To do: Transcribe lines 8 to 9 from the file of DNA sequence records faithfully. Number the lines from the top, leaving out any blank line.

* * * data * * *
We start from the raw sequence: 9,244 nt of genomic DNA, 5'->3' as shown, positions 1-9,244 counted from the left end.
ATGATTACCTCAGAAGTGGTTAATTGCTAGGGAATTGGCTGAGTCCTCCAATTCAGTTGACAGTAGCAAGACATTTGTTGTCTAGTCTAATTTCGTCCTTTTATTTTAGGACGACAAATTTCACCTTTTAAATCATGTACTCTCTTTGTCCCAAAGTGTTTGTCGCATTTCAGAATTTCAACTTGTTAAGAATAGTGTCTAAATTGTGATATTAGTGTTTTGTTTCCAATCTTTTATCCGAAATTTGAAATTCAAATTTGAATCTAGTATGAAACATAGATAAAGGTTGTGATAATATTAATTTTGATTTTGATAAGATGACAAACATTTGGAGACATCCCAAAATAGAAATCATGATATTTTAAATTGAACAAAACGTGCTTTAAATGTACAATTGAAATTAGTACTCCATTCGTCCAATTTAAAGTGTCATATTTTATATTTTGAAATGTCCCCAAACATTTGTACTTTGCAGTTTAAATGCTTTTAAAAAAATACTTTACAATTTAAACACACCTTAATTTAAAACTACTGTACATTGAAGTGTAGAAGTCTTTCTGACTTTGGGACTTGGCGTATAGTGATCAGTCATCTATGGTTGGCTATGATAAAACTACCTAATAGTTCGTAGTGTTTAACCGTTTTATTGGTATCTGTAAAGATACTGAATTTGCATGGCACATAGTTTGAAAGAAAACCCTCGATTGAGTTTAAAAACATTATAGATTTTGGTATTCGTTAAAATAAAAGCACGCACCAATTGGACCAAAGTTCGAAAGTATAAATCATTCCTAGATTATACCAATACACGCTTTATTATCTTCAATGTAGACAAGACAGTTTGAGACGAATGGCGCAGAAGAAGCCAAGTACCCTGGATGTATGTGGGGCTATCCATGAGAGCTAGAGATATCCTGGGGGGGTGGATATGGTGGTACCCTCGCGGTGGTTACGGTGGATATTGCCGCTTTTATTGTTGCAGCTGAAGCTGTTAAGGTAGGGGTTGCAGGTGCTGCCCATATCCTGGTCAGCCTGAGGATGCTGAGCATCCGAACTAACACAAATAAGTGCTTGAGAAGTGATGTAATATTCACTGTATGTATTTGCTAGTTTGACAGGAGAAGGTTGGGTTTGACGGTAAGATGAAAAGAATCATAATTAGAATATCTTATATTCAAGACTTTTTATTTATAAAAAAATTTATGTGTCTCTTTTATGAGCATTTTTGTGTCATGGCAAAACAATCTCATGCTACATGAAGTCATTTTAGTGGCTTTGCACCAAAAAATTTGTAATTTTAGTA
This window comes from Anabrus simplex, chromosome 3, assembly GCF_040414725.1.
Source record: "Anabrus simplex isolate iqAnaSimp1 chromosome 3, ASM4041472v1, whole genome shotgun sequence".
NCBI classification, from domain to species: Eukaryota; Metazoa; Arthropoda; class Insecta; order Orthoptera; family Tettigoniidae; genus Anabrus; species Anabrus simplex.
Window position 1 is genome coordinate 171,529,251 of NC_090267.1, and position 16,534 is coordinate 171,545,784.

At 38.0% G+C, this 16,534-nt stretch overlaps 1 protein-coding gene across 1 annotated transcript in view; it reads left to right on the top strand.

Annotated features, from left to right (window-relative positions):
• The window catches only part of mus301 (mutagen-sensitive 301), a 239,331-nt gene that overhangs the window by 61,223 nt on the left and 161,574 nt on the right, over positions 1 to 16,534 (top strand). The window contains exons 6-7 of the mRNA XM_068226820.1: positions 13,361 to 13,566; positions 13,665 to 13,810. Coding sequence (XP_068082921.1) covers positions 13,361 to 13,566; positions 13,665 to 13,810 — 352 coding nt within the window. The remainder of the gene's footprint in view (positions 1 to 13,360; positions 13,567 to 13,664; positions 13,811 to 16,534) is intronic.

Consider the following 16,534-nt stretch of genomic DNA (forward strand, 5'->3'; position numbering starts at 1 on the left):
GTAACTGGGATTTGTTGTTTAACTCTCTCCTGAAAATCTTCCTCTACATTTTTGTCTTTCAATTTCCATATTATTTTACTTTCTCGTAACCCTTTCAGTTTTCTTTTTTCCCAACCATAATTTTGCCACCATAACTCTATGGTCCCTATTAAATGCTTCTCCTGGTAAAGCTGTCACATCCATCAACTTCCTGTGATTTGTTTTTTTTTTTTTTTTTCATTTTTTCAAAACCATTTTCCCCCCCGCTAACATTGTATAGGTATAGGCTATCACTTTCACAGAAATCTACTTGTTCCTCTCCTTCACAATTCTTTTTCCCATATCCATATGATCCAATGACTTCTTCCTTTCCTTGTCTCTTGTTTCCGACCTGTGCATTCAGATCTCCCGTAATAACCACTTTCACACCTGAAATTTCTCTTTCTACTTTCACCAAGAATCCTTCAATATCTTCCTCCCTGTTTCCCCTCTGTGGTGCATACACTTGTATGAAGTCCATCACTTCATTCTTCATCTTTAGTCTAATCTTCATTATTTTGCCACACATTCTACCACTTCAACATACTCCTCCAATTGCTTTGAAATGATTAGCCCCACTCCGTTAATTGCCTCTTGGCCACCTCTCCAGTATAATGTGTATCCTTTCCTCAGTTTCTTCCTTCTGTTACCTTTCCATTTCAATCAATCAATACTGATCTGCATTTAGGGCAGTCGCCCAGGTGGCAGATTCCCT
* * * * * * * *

Annotated features, from left to right (window-relative positions):
• The window catches only part of mus301 (mutagen-sensitive 301), a 239,331-nt gene that overhangs the window by 61,223 nt on the left and 161,574 nt on the right, over positions 1 to 16,534 (top strand). The window contains exons 6-7 of the mRNA XM_068226820.1: positions 13,361 to 13,566; positions 13,665 to 13,810. Coding sequence (XP_068082921.1) covers positions 13,361 to 13,566; positions 13,665 to 13,810 — 352 coding nt within the window. The remainder of the gene's footprint in view (positions 1 to 13,360; positions 13,567 to 13,664; positions 13,811 to 16,534) is intronic.